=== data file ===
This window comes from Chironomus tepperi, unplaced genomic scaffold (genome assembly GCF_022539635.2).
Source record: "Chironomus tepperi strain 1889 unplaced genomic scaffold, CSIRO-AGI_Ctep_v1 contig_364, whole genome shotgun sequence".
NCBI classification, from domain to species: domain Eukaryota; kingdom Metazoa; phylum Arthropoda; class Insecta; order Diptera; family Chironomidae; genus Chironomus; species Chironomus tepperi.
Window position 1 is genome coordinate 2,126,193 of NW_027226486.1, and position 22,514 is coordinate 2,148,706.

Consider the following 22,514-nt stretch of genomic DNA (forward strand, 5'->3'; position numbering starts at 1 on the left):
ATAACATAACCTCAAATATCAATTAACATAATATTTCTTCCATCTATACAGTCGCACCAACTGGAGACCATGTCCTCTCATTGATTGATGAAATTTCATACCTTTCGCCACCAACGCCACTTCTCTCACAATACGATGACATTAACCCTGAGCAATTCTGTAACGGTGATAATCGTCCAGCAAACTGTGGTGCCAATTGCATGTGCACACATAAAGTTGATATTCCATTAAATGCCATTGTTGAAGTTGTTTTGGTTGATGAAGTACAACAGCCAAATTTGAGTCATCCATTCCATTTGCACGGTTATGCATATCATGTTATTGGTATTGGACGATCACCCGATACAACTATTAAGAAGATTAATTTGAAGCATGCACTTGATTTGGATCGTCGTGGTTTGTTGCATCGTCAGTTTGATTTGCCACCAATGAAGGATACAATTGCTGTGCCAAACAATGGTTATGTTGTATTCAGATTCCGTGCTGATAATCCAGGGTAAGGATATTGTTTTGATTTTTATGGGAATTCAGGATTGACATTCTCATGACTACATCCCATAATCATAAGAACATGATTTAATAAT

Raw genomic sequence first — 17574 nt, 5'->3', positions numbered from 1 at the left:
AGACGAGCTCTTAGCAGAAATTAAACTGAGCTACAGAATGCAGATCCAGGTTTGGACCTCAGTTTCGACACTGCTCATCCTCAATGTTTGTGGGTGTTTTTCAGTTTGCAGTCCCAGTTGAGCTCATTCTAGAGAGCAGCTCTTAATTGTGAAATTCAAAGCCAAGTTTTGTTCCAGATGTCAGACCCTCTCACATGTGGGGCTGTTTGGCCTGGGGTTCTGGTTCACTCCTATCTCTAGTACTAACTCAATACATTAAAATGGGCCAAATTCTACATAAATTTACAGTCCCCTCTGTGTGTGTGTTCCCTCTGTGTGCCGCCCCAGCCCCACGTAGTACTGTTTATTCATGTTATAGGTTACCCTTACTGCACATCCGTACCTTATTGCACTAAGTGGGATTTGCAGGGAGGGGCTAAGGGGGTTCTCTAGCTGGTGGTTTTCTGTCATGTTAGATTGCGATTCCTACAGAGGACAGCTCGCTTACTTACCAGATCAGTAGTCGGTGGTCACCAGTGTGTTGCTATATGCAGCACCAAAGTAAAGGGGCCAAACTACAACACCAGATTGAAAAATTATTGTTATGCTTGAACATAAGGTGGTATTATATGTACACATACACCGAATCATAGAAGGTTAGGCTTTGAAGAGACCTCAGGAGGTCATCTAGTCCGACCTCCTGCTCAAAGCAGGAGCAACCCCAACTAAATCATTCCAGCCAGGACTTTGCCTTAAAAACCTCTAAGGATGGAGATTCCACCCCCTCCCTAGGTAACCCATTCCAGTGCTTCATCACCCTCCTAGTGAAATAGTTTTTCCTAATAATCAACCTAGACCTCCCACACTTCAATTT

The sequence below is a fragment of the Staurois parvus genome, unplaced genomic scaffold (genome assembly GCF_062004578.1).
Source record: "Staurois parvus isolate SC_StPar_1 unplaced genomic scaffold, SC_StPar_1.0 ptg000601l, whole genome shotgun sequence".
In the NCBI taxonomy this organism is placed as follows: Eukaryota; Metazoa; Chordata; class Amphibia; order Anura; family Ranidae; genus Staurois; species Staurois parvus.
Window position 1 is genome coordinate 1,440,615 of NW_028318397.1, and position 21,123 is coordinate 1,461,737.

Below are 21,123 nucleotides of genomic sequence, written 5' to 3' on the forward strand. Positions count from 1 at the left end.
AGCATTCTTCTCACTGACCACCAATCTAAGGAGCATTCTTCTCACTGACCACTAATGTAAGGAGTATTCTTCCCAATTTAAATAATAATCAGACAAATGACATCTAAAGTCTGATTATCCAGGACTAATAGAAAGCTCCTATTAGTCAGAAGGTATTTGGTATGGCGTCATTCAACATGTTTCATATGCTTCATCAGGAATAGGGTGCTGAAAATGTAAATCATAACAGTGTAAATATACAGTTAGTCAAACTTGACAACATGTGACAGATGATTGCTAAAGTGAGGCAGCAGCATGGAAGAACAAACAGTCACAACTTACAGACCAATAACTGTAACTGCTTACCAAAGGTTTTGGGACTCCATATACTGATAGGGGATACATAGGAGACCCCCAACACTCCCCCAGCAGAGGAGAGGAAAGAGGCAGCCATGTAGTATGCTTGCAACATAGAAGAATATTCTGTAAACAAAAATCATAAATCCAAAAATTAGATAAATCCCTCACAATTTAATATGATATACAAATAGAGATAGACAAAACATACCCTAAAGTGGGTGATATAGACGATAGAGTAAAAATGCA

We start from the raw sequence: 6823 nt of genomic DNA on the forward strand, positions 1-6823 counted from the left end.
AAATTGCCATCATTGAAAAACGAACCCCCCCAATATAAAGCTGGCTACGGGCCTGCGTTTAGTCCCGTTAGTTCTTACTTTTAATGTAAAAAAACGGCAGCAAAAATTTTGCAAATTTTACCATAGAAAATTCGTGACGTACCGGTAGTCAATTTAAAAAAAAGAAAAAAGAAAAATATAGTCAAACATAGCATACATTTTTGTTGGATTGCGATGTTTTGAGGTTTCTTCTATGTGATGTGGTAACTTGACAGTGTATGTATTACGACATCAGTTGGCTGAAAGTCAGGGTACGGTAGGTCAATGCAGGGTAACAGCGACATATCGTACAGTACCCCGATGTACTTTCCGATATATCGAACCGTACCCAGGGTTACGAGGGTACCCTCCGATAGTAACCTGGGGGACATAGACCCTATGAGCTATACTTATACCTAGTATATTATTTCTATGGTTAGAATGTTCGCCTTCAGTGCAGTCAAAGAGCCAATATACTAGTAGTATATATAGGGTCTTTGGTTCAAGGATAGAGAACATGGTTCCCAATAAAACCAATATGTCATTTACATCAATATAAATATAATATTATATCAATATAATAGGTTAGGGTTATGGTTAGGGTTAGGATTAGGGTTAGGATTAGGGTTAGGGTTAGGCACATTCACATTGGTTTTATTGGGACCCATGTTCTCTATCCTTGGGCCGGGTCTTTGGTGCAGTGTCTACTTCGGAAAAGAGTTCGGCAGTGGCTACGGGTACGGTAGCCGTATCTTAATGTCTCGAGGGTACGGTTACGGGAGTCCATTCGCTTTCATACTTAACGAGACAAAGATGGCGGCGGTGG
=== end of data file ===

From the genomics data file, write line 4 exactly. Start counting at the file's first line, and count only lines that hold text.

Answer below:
Window position 1 is genome coordinate 2,126,193 of NW_027226486.1, and position 22,514 is coordinate 2,148,706.